Each quarter, we share the latest sharing-related books we’re reading. As usual, these are books that are either new, or new to us, and we are thrilled to share them with you. Take a look at what we’ll be reading and let us know what you think. This edition of the round up also includes our free version of our new ebook “Community Solutions to the Loneliness Epidemic.” Download your copy now.
If you have ideas for other books we should check out, let us know at email@example.com.
Below are summaries, excerpted from each book’s website:
Community Solutions to the Loneliness Epidemic by Shareable
“For the first installment of Shareable’s new editorial series, we asked the question, “how can we respond as a community to reduce loneliness and social isolation?” We go beyond typical approaches to look at how civic engagement, the solidarity economy, public space, housing, sharing projects, and other social innovations can help reweave the social fabric.”
Generation Share: The change-makers building the Sharing Economy by Benita Matofska
“Generation Share takes readers on a journey around the globe to meet the people who are changing and saving lives by building a Sharing Economy. Through stunning photography, social commentary and interviews with 200 change-makers, Generation Share showcases extraordinary stories demonstrating the power of Sharing. From the woman transforming the lives of slum girls in India, to the UK entrepreneur who has started a food sharing revolution; you’ll discover the creators of a life-saving human milk bank, a trust cafe and a fashion library who are changing the world.”
Palaces for the People: How social infrastructure can help fight inequality , polarization and the decline of civic life by Eric Klinenberg
“We are living in a time of deep divisions. Americans are sorting themselves along racial, religious, and cultural lines, leading to a level of polarization that the country hasn’t seen since the Civil War. Pundits and politicians are calling for us to come together and find common purpose. But how, exactly, can this be done?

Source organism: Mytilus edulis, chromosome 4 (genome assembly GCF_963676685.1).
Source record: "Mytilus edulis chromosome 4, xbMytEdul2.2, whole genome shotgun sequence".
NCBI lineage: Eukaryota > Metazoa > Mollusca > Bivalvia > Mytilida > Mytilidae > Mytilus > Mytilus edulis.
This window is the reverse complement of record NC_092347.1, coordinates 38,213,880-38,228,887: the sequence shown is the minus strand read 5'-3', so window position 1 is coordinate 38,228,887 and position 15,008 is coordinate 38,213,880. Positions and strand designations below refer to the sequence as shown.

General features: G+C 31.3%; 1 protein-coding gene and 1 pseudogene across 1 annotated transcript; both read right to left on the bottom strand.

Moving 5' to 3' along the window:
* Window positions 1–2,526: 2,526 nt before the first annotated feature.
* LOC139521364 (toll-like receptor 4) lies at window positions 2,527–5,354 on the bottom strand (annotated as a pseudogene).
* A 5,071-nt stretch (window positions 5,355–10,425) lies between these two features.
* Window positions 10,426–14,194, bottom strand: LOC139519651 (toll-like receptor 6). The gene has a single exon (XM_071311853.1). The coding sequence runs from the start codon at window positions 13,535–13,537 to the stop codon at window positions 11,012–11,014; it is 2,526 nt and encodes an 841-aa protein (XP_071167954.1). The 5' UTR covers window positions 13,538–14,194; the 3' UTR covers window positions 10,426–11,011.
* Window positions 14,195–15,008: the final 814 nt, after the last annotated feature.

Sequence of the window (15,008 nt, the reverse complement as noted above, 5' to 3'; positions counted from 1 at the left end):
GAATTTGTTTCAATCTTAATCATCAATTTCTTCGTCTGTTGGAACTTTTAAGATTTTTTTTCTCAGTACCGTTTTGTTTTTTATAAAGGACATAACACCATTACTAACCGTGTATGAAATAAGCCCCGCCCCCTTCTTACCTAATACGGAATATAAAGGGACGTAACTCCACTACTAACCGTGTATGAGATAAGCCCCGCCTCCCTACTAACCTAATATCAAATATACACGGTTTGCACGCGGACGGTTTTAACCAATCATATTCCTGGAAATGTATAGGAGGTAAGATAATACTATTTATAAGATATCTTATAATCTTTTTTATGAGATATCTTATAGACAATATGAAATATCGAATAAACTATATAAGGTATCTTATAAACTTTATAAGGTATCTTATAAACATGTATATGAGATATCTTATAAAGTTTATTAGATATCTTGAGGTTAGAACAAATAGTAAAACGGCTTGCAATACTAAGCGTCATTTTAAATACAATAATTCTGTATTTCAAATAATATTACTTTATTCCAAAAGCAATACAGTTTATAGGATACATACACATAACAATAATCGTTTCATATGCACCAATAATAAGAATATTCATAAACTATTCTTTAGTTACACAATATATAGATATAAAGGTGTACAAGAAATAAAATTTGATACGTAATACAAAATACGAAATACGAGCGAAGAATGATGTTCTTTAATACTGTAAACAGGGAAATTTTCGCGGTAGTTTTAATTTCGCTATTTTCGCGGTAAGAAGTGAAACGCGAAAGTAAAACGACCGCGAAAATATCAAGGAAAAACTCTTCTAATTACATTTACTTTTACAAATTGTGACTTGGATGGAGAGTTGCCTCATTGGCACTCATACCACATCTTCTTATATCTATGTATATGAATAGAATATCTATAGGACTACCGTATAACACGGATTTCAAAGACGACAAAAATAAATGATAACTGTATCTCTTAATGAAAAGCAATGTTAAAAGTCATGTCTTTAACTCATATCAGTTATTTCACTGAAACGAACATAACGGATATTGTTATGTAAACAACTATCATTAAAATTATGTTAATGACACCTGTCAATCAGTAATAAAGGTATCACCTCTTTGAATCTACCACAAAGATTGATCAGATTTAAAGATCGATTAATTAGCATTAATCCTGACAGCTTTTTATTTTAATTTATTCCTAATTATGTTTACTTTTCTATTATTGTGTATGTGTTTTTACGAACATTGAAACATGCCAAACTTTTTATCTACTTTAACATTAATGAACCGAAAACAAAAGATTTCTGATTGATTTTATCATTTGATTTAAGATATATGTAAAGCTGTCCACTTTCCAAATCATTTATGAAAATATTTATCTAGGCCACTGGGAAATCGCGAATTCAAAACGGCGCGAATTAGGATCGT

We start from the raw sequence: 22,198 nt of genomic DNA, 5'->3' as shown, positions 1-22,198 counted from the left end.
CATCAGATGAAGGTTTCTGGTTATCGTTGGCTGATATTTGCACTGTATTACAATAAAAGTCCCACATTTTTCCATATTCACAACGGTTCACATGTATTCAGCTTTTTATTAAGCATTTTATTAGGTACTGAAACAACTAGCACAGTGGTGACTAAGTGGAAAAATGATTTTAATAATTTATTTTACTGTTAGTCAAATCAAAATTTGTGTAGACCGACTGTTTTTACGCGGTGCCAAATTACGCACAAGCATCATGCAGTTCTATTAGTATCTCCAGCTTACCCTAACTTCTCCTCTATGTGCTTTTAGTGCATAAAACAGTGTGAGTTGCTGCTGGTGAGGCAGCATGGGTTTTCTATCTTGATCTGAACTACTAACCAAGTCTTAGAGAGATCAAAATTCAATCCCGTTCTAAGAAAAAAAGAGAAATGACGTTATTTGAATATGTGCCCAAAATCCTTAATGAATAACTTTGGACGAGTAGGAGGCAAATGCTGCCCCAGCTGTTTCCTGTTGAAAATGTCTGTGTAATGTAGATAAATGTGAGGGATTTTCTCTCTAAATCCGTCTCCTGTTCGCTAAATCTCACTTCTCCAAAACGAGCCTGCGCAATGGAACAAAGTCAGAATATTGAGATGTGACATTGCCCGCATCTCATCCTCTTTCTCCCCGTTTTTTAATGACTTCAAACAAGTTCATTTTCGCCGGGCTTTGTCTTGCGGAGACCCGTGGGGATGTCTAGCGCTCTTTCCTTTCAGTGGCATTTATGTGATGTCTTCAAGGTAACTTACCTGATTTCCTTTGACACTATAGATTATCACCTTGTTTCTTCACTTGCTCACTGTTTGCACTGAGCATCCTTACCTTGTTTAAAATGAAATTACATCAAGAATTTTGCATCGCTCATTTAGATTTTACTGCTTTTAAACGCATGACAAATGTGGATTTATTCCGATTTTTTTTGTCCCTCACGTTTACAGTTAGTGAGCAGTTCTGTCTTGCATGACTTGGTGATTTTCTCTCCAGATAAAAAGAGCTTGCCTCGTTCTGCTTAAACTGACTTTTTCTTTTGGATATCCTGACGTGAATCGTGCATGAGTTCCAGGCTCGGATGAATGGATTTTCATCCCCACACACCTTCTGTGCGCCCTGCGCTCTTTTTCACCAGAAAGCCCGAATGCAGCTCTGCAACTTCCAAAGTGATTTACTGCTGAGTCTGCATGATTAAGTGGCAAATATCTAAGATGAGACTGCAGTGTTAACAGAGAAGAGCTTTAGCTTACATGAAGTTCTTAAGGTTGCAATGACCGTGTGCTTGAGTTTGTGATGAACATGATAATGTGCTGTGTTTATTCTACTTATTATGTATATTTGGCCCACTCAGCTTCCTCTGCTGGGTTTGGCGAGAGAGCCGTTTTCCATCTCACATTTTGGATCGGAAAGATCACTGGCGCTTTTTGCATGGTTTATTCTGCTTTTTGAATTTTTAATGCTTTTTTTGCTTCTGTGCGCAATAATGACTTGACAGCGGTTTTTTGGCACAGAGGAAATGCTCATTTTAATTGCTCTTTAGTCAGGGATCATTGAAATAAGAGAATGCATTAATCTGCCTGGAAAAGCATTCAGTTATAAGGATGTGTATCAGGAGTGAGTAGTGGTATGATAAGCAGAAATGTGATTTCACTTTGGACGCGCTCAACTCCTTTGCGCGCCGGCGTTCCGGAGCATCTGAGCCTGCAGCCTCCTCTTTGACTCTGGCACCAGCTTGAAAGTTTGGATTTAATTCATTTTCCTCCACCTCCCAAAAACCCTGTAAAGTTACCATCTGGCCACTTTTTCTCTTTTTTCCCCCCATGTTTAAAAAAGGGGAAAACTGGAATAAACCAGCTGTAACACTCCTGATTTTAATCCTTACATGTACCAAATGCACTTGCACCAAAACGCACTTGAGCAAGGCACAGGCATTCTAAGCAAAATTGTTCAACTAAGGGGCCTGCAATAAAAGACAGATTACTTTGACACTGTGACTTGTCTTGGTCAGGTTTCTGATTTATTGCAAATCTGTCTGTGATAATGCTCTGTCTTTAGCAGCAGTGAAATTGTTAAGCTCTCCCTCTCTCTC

In Palaces for the People, Eric Klinenberg suggests a way forward. He believes that the future of democratic societies rests not simply on shared values but on shared spaces: the libraries, childcare centers, churches, and parks where crucial connections are formed. Interweaving his own research with examples from around the globe, Klinenberg shows how “social infrastructure” is helping to solve some of our most pressing societal challenges. Richly reported and ultimately uplifting, Palaces for the People offers a blueprint for bridging our seemingly unbridgeable divides.”
Urban Food Sharing : Rules, tools and networks by Anna R. Davies
“This book explores the history and current practice of food sharing. Illustrated by rich case studies from around the world, the book uses new empirical data to set an agenda for research and action. The book will be an important resource for researchers, policy makers and sharing innovators to explore the impacts and sustainability potential of such sharing for cities.”
Human Archipelago by photographer Fazal Sheikh and writer Teju Cole
“For the past 25 years Fazal Sheikh has highlighted the plight of displaced people and refugees around the world. He has photographed people driven from their homes by war as well as those upended by the redrawing of national borders and the reassertion of racial and ethnic divisions. Sheikh has also made sublime photographs of landscapes altered by political and environmental crises.